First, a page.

The pauses between the notes

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“I HANDLE NOTES NO BETTER THAN MANY OTHERS. BUT THE PAUSES; THAT IS WHERE THE ART RESIDES.”

ARTHUR RUBINSTEIN

Among flight instructors it is held to be a universal truth that to leave long gaps between flying lessons is a certain way for a student to stall or even regress in their learning.

Conversely, you will often hear it said that the best way to make rapid progress is to schedule lessons as often as possible. Certainly at least one lesson each week will be required, and ideally two or maybe more. Without that sort of frequency a student’s progress must surely slow out of all proportion to the frequency of their flying.

When my student P booked his first lesson in nearly nine months I was all set to find that the good progress he’d previously made had all but been wiped out by the long hiatus. Imagine my surprise then when his airwork and manoeuvres showed no deterioration, and truthfully, were even better than the notes I’d recorded in his Pilot Training Record showed they had been the last time we’d flown together.

I asked P how he had managed to violate all natural laws and actually improve his flying in the weeks gone by, without having sat in, let alone flown, an airplane.

He told me, that “micro lessons” are what works for him. To quote him directly:

Chair flying or for me … I spend maybe 10-15 minutes going over key phases of a flight.

Whatever I want to practice, I ‘load’ the instance and set the scene. Again, very simple stuff. For instance, a takeoff, I set the scene as holding short of the runway ready to get going. Doing a mental checklist of what needs to be checked during the roll: RPM, Airspeed are good, when do I rotate? Okay 55 go. Once I imagine being off the ground the exercise is done. Does not take long at all, less than a minute.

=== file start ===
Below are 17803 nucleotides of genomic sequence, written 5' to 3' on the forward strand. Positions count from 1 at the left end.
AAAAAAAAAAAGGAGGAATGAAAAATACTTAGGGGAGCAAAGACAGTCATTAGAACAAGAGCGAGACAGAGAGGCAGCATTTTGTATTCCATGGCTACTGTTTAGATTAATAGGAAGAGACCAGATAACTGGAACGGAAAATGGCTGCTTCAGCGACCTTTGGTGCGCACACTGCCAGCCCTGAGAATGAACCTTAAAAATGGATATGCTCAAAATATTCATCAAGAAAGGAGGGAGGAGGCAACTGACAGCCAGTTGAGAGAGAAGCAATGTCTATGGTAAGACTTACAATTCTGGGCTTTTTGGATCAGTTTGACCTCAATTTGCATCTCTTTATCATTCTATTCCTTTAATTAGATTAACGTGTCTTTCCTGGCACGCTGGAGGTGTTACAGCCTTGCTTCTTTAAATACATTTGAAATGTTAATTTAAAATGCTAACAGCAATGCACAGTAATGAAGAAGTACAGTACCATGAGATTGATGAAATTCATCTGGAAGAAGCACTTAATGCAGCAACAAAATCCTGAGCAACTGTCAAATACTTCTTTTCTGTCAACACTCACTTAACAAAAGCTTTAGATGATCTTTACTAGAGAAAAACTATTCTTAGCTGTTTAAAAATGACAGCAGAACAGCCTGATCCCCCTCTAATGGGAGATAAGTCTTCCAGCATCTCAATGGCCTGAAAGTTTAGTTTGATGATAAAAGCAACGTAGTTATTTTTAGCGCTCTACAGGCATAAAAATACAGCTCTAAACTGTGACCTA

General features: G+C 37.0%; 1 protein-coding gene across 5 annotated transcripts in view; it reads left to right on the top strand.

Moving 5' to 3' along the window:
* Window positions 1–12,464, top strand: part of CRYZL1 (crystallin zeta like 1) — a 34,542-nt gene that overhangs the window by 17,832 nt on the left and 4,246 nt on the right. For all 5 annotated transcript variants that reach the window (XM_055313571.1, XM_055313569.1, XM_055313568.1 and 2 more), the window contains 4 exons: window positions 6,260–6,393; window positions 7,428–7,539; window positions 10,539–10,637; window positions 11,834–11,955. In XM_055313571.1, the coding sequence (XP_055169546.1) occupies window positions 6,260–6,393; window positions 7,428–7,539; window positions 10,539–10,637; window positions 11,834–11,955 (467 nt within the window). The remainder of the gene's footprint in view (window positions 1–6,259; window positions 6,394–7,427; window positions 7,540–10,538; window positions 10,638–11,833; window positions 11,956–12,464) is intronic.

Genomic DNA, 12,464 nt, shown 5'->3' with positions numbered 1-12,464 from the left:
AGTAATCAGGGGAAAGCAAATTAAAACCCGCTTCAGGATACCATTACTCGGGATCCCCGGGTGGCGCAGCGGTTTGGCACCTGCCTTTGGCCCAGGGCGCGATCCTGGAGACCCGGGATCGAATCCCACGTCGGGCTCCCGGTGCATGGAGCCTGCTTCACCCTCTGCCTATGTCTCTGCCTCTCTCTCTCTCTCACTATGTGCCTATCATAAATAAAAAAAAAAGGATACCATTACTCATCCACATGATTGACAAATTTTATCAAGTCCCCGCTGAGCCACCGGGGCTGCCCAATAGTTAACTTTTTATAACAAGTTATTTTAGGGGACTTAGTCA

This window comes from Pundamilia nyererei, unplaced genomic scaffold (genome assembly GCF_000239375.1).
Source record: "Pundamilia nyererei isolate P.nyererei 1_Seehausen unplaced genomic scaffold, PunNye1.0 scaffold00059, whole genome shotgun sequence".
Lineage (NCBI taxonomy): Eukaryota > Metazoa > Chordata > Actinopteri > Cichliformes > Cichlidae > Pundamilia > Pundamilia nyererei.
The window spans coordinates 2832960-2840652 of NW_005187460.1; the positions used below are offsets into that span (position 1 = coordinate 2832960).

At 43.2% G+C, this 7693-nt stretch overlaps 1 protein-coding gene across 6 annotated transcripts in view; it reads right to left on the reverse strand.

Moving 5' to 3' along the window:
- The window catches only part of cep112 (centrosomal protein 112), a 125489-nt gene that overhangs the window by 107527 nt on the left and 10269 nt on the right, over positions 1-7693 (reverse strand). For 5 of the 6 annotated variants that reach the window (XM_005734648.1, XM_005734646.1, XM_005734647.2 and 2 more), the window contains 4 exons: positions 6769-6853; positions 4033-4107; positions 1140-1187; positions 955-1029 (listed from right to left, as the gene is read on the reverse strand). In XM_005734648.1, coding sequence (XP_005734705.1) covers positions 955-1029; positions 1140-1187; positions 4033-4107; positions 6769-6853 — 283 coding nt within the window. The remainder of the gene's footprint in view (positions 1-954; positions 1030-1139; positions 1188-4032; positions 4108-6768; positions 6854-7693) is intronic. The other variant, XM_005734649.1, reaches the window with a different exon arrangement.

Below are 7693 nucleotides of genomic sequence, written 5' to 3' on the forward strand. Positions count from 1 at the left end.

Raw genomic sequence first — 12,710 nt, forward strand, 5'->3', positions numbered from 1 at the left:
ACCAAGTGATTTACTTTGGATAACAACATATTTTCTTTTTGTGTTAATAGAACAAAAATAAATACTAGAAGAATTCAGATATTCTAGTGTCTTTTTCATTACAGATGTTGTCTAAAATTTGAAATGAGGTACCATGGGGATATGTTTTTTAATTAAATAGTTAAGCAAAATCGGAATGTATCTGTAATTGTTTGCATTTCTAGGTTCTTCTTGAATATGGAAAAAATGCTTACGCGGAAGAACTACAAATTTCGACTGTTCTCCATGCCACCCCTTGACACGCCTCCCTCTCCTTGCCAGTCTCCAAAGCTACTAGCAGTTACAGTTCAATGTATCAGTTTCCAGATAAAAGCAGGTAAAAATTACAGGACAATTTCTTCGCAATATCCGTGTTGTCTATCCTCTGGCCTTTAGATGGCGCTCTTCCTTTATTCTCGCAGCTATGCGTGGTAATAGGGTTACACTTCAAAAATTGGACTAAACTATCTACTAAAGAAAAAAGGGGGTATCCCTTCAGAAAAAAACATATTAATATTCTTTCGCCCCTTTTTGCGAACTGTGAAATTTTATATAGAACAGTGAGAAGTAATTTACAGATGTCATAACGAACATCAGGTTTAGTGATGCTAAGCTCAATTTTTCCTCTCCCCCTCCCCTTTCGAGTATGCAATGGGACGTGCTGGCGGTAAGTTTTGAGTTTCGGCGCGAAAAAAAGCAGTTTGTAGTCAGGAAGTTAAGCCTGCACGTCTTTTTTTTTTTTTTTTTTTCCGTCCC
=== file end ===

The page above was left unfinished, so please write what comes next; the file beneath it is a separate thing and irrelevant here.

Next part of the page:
Skip ahead, load the “On the downwind” scenario. Halfway on the downwind and complete a cockpit check then look out the window for threshold, flaps and reduce speed. Instance done.

If I find that during a lesson there is something I struggled with, later on my own I will load that scenario more often to recognize how to handle it when the time comes.”

P told me he uses otherwise lost time, like on the subway to school. He can slot his self-managed mini-lessons in all sorts of places during the day.

My experience is mostly that students who don’t fly for an extended period do, in practice, lose their facility. The Transport Canada Flight Instructor Guide talks about the “Curve of Remembering” – something in fact that should probably best be called the “Curve of Forgetting”. The Guide presents the statistic that after a month without review students will only remember approximately 40% of lesson material.

But by using his technique, P was able to prevent this deterioration in his motor skills in the airplane, even though he didn’t have an airplane to practice in. That made a huge and positive difference to him, to his wallet, and to his training calendar.

A wider lesson to learn is that the idea of armchair flying, or flying the desk, or whatever you want to call it, is a fantastic way to keep your skill alive no matter how frequently or infrequently you fly. It takes discipline, and it might feel a little silly at first, but try it. If you have a flying lesson every week, try to review scenarios on your own every couple of days. If you can only fly twice a month then review at least once a week. However often you do it can only help your progress.

While you’re doing it, why not be a little bit creative? For instance, if you’re working on circuits in your head then you might as well practice them at different airports (in your head). Or, if you’re thinking through and practicing the procedure for a forced approach, don’t just do it like we do in a real airplane: allow yourself some unusual outcomes. Maybe the terrain is forested, so a landing in the trees is inevitable. How could you do that most safely?

And if, like P, you have to take a few months away then don’t let all the hard work you’ve put in go to waste by allowing yourself to forget all the details and skills you’ve learned. The best way I know to keep those skills alive and ticking without an airplane to hand, is to put some work – and not just a little bit of art – into the pauses between the flights. Something of which I think Maestro Rubinstein would have approved.


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